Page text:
Iceland review - 2002, Blaðsíða 69

Iceland review - 2002, Blaðsíða 69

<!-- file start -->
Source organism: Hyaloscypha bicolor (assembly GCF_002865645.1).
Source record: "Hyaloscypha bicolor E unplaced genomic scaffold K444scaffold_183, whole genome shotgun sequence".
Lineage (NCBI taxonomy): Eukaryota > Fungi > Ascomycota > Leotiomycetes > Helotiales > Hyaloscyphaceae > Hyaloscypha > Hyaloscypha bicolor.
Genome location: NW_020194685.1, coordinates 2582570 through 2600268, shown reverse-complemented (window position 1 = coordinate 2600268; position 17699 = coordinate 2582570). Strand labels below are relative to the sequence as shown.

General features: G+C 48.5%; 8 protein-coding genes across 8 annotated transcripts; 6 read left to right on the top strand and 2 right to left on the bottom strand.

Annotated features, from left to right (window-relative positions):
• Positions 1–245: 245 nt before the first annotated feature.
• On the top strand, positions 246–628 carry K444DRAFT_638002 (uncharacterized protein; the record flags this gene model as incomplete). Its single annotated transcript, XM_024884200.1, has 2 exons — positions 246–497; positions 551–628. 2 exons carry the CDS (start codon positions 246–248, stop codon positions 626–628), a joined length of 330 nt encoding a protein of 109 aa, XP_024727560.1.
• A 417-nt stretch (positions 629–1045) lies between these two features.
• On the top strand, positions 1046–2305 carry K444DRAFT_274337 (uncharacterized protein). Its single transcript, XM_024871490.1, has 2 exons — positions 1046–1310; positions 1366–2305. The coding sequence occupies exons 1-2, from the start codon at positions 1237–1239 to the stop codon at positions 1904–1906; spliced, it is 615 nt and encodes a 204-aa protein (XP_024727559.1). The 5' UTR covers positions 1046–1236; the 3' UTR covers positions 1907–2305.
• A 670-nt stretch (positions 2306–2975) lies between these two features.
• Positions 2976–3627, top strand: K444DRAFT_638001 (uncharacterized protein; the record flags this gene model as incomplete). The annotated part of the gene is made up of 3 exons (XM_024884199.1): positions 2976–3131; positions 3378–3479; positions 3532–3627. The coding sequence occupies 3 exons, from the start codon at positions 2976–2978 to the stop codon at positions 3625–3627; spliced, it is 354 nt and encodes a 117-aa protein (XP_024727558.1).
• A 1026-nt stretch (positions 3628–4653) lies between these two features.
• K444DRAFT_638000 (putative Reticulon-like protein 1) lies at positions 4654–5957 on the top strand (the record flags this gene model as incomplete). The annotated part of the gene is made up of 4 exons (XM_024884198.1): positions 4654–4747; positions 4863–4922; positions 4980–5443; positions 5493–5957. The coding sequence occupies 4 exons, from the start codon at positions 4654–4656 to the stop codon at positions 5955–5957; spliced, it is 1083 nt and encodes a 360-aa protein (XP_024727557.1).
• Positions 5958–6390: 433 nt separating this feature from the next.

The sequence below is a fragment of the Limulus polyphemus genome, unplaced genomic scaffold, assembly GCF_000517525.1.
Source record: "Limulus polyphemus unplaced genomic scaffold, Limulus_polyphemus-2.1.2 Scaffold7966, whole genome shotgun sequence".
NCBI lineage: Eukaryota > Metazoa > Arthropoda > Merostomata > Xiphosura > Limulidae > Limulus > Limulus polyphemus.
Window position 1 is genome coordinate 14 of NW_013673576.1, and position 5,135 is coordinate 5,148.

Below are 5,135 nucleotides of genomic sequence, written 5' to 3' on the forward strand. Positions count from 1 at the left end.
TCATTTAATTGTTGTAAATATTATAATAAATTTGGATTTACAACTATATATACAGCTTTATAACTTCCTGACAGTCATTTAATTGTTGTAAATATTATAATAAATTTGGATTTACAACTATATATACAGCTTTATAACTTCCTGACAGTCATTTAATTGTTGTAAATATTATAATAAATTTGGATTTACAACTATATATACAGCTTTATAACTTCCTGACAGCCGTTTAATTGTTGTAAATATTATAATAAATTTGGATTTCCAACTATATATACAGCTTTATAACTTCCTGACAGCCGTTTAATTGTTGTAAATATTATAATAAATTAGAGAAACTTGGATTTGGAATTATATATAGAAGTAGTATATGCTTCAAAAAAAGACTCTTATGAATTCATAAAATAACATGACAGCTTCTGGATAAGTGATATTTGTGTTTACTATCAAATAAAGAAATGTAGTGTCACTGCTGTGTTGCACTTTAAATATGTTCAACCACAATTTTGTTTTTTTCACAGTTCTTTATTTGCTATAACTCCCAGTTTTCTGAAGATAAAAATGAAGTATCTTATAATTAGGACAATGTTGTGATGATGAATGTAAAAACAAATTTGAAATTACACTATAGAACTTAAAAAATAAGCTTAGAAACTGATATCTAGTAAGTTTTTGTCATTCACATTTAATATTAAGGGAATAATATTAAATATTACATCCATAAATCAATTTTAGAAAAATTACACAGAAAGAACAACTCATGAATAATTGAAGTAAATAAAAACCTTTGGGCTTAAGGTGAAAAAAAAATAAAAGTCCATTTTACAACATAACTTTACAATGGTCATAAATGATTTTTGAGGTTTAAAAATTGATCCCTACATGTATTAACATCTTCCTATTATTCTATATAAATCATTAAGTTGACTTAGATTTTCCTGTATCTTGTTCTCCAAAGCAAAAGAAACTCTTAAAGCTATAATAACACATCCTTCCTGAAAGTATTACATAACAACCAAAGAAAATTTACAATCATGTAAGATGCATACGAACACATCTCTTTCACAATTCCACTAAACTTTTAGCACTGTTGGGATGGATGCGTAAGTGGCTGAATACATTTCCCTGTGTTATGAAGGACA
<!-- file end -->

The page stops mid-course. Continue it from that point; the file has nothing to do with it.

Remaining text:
ICELAND REVIEW 67 Sellafield in the UK,” says Fridleifsdóttir. She adds that it has been a matter of great concern to the Icelandic Government in recent years that Tc-99 (technetium) from Sellafield has been released in increasing quantities. Measurements in Norway indi- cate that if this continues, Iceland will start to show increased measurements of tech- netium in the future. “The British govern- ment has, within the OSPAR convention, made a commitment to make a concerted effort to decrease the release of radioactive material into the environment,” Fridleifsdóttir states, continuing, “We would have liked to have made more progress in this matter, but according to the convention, in 2020 there should be no abnormal radioactivity in the ocean, some- thing that the British will have to comply with by then. Unfortunately, the British have not yet decided to shut down Sellafield and will continue to release nuclear waste into the ocean until 2006.” Fridleifsdóttir explains that this waste goes up towards the west coast of Norway, to the Svalbard area and then follows the Greenland coast towards Iceland – a process taking many years, and the radioactivity, of course, extremely diluted by the time it gets to Iceland. “It is decreased by a thousandfold when it gets to Iceland. Even though the dangers are small, we want to keep the ocean clean. We don’t want anyone to ruin what we have here.” Leading the way Another issue important to Icelanders is decreasing pollution from land-based sources. Most of the world’s countries are working on an agenda on how each of them intends to decrease this kind of pollution. Iceland is the second country to hand in their agenda, after Canada. Fridleifsdóttir explains that Iceland is also working with AMAP (Arctic monitor- ing and assessment programme), which is a work group studying the condition of the Arctic. An extensive report on the state of the Arctic has shown that compared to the rest of the world, the Arctic has remained clean and virtually unpolluted. The AMAP report states that POP pollution cannot be traced to any known source in the northern hemisphere. “It is important that we have environmen- tal topics under control here in Iceland in order to make similar demands of other countries,” says Fridleifsdóttir. “We have undertaken a lot of work internationally and we have been recognised as a leading coun- try in the field. Our latest success is our work with UNEP (United Nations Environmental Programme). We made a suggestion that a regular assessment be made on the state of the world’s oceans. We want people to become more aware of the pollution dangers to the sea, and this sug- gestion will be accepted at an international meeting of environmental ministers in Johannesburg later this year. The United Nations will, from now on, conduct a regu- lar report on the state of the world’s oceans to stress the importance of the oceans to humans. If the ocean is polluted, this will have enormous effects on the economy around the world and the life of humans. The ocean is, after all, a great source of food to a majority of the world’s population. Icelanders have to put the protection of the ocean first. “ Anna Margrét Björnsson is a staff writer. I N T E R V I E W can also imitate hormones and cause hor- monal imbalances in animals, as well as being a cause of cancer. “Some of these chemicals, particularly the pesticides, are mainly used around the equator,” says Fridleifsdóttir. “They are released into the atmosphere, rain down into the ocean and may eventually accumulate in the Arctic. This is a threat coming from out- side of Iceland, making international co- operation very important. Most of the pro- duction and usage of POPs takes place in the developing countries. We have taken a big step towards this matter now, but of course there will be other chemicals in the future posing a serious threat. We can see today that these chemicals have been reduced in our oceans, although, of course, the level of chemicals in our oceans was extremely low to begin with.” Measurements in Iceland show that POPs in humans are well below danger levels. The concentration of POPs in human blood is a little higher than on the European conti- nent, but lower than in Greenland and among the Canadian Inuits. Recent research on whether dioxin was present in Icelandic seafood show that dioxin is only present in very small quantities in the North Atlantic Ocean, and in no way above what is consid- ered normal in seafood in this area. Consumption of Icelandic seafood therefore remains a safe and healthy option. No to Sellafield Fridleifsdóttir explains that Iceland has been putting pressure on the international community to keep radioactive materials at bay. “These are dangers that we need to address right now. Nuclear waste dumped in the Barents Sea coming from northwest Russia is a major concern, and the Scandinavian countries, the EU and the US have worked together to identify the prob- lem and provide resources to clean up the waste. An accident occurring in this area would have a disastrous effect on the seafood market. Even if the accident had no notable effect on the seafood in Icelandic waters, the market is so sensitive that con- sumers would automatically be deterred. We have co-operated with different coun- tries regarding the discharge coming from “It is important that we have environmental topics under control here in Iceland in order to make similar demands of other countries. We have undertaken a lot of work internationally and we have been recognised as a leading country in the field.” 61 IR302 - Iceland Businesbs-rm 2.9.2002 13:40 Page 67
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